Steven Lee Climer

SugarBuzz Books / 234 pages / (October 24, 2013)


If you’ve been a loyal follower of Steven Lee Climer, M is going to come as a bit of a shock. Just letting you know up front so everyone can start on the same page. This is not the baroque horror of Dream Thieves or the terrifying native traditions of Bearwalker or the mounting tension of Climer’s serial killer labyrinth Demonesque. Get ready for a complete change of pace as Climer shifts to a Young Adult fantasy adventure with his Pieces of the World series. Well, not a total transformation — this is just a new stage in a career that sees each book unveil new talents that the author must be keeping in a very large storage locker somewhere. That’s a locker I’d stay away from, at least without daylight and plenty of back-up.

M (Emily) would appear to be a slightly above-average 13-year-old, with a taste for banned exploits. Even she has no inkling of the radical changes that are about to shake up her life. Her life and her ever-loyal best friend Zoey’s life, actually. Because M is no ordinary teen; Emily Tyme is a Mapper. Teamed with a Defender and a Keeper, she will search a world unseen by unremarkable eyes for the magical Pieces of the World, to keep them from the dark forces who would use their remarkable powers for sinister purposes.

All this is revealed to M and Zoey through their “accidental” meeting with Aunt Nellie, who, it turns out, is the new Aunt assigned to watch over the neighbourhood and the children who live there. (The sights and encounters in her endless yard are some of the best mental images of the book.) Nellie immediately recognises M as a Mapper in need of training, so that she can begin her journey to locate the missing Pieces and, basically, save the world. The training she will get from the legendary Captain Cronenbird. The courage to face up to the challenges and dangers ahead can only come from within her. Well, within her and her Defender and Keeper, charged with protecting her on her travels.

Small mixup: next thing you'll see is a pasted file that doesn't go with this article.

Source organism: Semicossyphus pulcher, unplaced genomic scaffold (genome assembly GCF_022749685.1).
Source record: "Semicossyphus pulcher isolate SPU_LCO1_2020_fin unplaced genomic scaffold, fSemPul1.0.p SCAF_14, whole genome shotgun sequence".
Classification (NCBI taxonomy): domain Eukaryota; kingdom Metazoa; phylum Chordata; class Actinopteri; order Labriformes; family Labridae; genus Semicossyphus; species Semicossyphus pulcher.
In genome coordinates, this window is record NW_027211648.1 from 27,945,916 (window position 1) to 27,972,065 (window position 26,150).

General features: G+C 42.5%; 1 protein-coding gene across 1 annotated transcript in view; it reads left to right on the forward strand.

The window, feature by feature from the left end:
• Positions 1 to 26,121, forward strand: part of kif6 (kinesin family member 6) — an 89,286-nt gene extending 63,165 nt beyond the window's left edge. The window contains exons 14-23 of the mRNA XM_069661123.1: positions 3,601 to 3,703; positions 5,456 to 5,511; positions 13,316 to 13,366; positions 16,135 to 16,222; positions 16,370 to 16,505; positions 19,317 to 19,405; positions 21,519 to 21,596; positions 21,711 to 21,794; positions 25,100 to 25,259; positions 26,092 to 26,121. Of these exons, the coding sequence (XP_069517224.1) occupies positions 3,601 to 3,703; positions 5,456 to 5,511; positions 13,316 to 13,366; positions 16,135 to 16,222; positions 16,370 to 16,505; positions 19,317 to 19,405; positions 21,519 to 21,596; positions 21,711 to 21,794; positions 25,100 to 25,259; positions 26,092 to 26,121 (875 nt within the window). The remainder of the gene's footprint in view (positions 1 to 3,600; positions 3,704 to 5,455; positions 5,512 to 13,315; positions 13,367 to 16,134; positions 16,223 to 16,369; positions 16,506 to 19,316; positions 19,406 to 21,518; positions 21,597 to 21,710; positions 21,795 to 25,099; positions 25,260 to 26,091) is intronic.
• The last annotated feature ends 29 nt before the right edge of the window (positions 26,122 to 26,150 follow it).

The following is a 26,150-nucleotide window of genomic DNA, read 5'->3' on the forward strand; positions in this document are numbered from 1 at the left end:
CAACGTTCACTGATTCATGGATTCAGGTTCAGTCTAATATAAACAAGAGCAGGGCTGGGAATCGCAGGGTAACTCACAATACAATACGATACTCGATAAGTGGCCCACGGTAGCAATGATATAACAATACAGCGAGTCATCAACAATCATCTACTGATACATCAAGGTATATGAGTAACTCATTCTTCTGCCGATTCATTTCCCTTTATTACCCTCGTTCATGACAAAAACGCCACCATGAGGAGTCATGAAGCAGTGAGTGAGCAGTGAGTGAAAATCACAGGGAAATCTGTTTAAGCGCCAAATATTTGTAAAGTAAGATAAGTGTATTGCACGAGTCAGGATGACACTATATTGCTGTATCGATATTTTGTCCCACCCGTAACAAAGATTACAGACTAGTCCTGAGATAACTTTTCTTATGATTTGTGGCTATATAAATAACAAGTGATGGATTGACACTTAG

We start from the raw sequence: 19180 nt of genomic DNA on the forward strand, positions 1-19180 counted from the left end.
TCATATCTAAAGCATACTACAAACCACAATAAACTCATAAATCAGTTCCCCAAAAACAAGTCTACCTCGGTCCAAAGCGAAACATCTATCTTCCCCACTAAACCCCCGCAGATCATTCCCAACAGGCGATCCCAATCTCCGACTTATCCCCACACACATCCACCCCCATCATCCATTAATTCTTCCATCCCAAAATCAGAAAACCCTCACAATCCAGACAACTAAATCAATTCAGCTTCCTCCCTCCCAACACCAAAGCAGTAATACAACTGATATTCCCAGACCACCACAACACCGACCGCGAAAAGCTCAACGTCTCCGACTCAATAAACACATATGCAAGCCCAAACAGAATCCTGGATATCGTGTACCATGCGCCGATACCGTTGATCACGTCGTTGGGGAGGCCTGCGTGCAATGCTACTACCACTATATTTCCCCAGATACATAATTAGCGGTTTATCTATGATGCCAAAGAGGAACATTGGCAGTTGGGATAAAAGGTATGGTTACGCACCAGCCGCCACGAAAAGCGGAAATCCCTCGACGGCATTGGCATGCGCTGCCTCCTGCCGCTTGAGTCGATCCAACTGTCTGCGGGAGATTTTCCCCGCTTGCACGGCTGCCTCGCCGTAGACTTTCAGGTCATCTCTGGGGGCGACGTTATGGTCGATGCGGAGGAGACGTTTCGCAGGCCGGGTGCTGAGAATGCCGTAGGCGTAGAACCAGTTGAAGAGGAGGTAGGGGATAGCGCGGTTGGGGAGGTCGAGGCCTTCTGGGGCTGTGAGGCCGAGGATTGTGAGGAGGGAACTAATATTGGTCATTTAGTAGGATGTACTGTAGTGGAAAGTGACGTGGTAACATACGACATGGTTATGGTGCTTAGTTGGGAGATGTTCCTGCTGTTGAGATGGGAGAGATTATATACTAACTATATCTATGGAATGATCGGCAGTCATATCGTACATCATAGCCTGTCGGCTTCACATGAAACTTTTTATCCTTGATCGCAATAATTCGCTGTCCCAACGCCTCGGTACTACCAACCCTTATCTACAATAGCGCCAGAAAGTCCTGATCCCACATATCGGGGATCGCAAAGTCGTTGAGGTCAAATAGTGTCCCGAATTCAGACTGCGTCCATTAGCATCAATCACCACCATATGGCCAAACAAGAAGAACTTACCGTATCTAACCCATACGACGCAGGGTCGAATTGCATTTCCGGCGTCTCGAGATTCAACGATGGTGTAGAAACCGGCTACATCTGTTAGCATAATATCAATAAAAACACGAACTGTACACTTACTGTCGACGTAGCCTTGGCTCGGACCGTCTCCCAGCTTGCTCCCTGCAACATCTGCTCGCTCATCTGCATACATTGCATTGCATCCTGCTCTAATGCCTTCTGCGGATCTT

Climer may have traded in some of the graphic horror of his previous works, but he has only gained in storytelling ability. The instant you finish the first volume of this series you’ll find yourself reaching for the next. And he’s found a perfect partner in Richard Carbajal. Carbajal’s illustrations evoke a time when imagination reigned, when the adventures of Little Orphan Annie kept listeners and readers on edge, awaiting the next thrilling installment, hanging from the edge of that cliff, knowing that only their hero could save them. That kind of hero is back in little M. She and the spitfire Zoey are off on perilous quests that would have their parents swooning with horror, if they found out, which, for our sakes, I hope they never do.

The Pieces of the World may be intended for the young, but anyone who remembers being young will be just as rivetted to these books. All you need is a taste for adventure and an active imagination to join in. See that you do.